The FDA stated that although e-cigarettes can potentially help adult smokers move away from traditional cigarettes, that effort can't come at the expense of a whole new generation becoming addicted to nicotine.
During the 60-day waiting period, the FDA plans to investigate the five companies' marketing and sales practices, with possible "boots on the ground inspections", Gottlieb said. Juul makes up about 70 percent of the market. FDA officials says they'll be monitoring manufacturer's internet store fronts for straw purchases, and will file criminal charges if warranted.
The announcement was immediately hailed by anti-tobacco advocates. "This starts with the actions we're taking today to crack down on retail sales of e-cigarettes to minors", FDA Commissioner Scott Gottlieb said in a statement.
However, Gottlieb claims e-cigarette brands haven't done enough to stop kids from using the products.
"On a large scale, I don't think the evidence is there to say that they are an effective smoking cessation tool".
According to the company's website, the mission of JUUL products is to improve the lives of the world's 1 billion adult smokers.
Under regulations developed by the Obama administration, manufacturers were supposed to submit most products for review by August 2018. "It is absolutely absurd and a perversion of how regulatory agencies are supposed to approach their work".
"We've gone a long way toward curbing smoking in society, and then something like the e-cigarette comes along and we are essentially normalizing smoking again", said Phillips. Many researchers say the devices are less unsafe than traditional, combustible cigarettes because they don't contain tobacco's cancer-causing ingredients. E-cigarette sales have threatened Big Tobacco companies. The research, a collaboration between scientists at Roswell Park Comprehensive Cancer Center and pediatricians from Stony Brook Children's Hospital, also reveals that Juul and similar products contain high concentrations of a modified, salt form of nicotine, which is more readily absorbed upon inhalation.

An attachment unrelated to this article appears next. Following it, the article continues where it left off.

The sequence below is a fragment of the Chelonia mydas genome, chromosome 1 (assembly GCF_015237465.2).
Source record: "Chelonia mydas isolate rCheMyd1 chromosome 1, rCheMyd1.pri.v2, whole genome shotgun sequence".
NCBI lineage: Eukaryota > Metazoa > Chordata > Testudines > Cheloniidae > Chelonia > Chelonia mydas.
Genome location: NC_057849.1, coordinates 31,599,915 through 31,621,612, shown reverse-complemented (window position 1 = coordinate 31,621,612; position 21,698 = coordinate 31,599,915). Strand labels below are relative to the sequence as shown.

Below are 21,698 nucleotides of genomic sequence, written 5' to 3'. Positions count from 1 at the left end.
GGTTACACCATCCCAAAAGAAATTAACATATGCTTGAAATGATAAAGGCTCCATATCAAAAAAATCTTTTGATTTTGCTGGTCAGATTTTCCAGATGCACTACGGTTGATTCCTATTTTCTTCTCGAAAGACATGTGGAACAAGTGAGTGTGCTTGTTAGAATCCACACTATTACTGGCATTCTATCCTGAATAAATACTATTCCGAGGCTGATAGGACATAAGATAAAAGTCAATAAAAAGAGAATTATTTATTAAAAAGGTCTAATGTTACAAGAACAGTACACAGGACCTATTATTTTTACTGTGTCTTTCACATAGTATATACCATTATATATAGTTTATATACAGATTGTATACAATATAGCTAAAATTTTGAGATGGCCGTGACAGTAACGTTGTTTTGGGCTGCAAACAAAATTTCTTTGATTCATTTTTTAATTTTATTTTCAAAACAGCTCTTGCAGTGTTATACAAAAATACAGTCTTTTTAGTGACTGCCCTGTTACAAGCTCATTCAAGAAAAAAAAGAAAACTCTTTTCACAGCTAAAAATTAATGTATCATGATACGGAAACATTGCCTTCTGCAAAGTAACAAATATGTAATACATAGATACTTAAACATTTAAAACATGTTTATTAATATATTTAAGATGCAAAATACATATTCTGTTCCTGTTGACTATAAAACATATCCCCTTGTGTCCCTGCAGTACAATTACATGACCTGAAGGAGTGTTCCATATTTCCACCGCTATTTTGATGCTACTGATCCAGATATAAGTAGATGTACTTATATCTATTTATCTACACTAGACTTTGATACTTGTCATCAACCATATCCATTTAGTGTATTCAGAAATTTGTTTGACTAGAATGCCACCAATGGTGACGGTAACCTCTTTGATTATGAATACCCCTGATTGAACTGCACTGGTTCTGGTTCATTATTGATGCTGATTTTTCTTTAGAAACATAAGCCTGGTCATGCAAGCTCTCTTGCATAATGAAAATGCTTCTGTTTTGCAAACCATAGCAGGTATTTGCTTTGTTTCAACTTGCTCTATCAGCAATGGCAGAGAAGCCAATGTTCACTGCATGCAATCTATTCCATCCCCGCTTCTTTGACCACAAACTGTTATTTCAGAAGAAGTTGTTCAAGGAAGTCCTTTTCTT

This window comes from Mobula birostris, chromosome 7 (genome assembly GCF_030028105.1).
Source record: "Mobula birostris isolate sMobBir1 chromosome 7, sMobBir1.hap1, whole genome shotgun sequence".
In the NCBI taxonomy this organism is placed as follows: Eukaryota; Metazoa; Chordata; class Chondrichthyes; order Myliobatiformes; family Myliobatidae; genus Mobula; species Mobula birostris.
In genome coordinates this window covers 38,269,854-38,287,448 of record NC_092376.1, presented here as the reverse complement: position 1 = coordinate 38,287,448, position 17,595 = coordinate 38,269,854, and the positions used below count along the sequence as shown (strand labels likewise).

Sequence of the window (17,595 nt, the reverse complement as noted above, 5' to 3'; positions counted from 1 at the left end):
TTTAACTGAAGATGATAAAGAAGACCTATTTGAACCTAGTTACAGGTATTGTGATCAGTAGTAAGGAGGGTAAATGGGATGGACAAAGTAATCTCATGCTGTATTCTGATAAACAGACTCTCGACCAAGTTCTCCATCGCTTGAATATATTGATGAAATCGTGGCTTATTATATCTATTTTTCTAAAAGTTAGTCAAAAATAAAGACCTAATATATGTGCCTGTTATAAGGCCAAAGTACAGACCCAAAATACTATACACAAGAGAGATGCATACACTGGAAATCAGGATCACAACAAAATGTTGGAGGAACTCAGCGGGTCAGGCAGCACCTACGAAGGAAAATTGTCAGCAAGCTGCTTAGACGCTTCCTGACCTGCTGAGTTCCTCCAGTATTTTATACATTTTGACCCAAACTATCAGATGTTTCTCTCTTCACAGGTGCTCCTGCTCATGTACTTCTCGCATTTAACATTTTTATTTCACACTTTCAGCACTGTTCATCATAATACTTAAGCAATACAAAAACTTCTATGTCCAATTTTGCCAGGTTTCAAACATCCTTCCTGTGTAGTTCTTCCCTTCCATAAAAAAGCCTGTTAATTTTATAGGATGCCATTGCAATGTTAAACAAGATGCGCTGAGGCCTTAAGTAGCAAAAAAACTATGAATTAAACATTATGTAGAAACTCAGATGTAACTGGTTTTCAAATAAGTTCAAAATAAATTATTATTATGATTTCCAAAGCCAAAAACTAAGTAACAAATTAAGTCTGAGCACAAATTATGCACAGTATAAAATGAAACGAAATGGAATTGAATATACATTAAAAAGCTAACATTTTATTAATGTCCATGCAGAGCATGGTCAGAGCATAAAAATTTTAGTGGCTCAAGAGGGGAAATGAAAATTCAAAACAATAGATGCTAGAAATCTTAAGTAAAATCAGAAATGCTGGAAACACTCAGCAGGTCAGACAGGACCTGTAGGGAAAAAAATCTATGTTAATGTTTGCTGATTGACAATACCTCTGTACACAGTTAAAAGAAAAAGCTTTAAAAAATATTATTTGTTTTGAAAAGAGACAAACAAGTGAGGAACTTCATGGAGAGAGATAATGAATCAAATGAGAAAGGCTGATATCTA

Over the past several years, e-cigarettes (vaping) were the most commonly used tobacco product by youth. I smoked for 15 years.
NPR health correspondent Rob Stein has been reporting on this.
"We are evaluating [the] request and statement from the FDA".
The FDA said it has sent more than 1,100 warning letters to stores for the illegal sale of e-cigarettes to under-age vapers and issued fines to another 131 shops.
Now, Gottlieb is coordinating the largest scale initiative to enforce regulations against selling e-cigarettes to-date. Will the FDA be willing to take stronger action? The emphasis on stopping marketing to kids was underway even before the summer. People below the poverty line are about 60 percent more likely to smoke than people above the poverty line.
CORNISH: What prompted all this?
This use by children and teens is a concern to the FDA because the developing adolescent brain is particularly vulnerable to nicotine addiction. "The availability of e-cigarettes can not come at the expense of addicting a new generation of youth onto nicotine, and it won't", he said in an interview.
"I wouldn't say they are harmless but we haven't had the opportunity to evaluate the real risks", he said. (He uses e-cigarettes) not so much as a cure-all, be-all, 100-percent healthy product.
He also added to up saying, "No one can look at the data and say there's no problem".
CORNISH: You mentioned the antitobacco activists. How do they see all this?
If they don't, the FDA might compel them. But Gottlieb said the easy availability of e-cigarettes is hitting teens. So far, it's a lot of asking companies to do things voluntarily. And the FDA has a lot of power to order these companies to do things about these devices.
CORNISH: And what's the reply from the FDA about that? There's no reason for the FDA (or really any government) to be involved in trying to ban or restrict vaping. "But in closing the on-ramp for kids, we're going to have to narrow the on-ramp for adults".
"There is just a lot we don't know". Those products could include e-cigarettes, though the FDA has not given any company permission to advertise its device as a quit-smoking aid. Leave it up to individual stores and parents to make sure teens aren't experimenting with vaping pens and E-cigarettes.
CORNISH: That's NPR's Rob Stein.
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